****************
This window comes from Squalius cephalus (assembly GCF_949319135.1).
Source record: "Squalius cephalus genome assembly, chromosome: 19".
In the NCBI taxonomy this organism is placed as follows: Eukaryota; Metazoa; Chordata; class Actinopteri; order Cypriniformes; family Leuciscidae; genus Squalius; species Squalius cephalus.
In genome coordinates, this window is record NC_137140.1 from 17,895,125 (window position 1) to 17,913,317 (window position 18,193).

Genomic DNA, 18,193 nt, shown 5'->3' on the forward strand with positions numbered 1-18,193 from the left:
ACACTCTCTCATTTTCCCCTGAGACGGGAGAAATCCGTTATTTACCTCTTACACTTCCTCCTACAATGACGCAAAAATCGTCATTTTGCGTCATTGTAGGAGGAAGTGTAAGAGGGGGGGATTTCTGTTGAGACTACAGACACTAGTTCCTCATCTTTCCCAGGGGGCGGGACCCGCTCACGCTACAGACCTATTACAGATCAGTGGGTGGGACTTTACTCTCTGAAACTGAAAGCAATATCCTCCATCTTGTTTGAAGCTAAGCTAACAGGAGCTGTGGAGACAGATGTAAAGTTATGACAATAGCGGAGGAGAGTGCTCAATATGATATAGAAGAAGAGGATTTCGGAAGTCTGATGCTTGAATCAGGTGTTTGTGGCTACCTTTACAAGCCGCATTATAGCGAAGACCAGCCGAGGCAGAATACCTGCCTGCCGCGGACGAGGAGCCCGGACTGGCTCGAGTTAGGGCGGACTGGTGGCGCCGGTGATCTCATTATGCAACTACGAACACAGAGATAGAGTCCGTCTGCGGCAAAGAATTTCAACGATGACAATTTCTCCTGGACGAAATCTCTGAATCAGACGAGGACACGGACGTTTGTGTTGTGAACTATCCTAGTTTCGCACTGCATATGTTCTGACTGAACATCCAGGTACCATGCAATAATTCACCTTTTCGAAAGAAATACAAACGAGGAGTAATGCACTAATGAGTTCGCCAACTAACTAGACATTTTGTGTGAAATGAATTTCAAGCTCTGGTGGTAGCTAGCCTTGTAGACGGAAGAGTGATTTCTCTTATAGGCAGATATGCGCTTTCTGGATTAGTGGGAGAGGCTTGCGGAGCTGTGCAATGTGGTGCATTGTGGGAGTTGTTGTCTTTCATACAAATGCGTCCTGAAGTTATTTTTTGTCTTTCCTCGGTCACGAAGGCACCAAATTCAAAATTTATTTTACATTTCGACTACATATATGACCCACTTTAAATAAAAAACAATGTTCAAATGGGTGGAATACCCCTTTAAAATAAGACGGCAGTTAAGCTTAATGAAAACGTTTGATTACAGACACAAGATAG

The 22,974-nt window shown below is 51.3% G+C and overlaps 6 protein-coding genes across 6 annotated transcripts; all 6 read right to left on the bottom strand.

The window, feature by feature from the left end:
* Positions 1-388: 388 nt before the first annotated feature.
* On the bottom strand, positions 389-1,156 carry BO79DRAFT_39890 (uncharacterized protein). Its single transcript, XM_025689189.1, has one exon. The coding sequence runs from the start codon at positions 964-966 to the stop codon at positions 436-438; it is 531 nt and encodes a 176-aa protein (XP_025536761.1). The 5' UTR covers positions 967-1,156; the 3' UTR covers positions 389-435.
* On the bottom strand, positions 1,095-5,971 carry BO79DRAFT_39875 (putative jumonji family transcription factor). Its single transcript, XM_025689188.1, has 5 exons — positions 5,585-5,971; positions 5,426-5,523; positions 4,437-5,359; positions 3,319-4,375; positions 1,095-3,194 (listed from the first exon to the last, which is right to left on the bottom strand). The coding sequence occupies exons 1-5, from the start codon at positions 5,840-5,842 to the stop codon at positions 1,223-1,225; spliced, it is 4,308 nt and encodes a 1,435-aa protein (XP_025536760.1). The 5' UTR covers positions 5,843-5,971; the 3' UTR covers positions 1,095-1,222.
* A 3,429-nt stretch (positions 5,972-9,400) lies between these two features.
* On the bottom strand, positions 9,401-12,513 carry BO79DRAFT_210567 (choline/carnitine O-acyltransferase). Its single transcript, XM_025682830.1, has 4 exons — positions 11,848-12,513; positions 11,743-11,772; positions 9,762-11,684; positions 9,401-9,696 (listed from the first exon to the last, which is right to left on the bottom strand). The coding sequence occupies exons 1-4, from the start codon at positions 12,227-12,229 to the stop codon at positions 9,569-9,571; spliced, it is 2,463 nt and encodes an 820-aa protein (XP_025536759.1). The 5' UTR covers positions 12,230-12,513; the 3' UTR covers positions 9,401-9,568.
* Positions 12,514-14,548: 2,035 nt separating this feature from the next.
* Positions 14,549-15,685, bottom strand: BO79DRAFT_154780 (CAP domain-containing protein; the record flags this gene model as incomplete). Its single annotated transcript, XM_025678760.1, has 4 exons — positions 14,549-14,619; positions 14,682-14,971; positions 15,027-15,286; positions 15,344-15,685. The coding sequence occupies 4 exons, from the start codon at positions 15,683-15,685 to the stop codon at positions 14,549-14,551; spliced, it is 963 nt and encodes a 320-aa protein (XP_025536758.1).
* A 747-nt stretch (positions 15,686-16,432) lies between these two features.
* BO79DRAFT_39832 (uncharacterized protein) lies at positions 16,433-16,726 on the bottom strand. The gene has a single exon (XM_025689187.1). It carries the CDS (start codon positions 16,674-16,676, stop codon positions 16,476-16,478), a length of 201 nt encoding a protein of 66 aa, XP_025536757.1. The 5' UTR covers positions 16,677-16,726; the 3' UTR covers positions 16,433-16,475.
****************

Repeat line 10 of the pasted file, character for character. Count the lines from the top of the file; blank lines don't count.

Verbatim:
* On the bottom strand, positions 389-1,156 carry BO79DRAFT_39890 (uncharacterized protein). Its single transcript, XM_025689189.1, has one exon. The coding sequence runs from the start codon at positions 964-966 to the stop codon at positions 436-438; it is 531 nt and encodes a 176-aa protein (XP_025536761.1). The 5' UTR covers positions 967-1,156; the 3' UTR covers positions 389-435.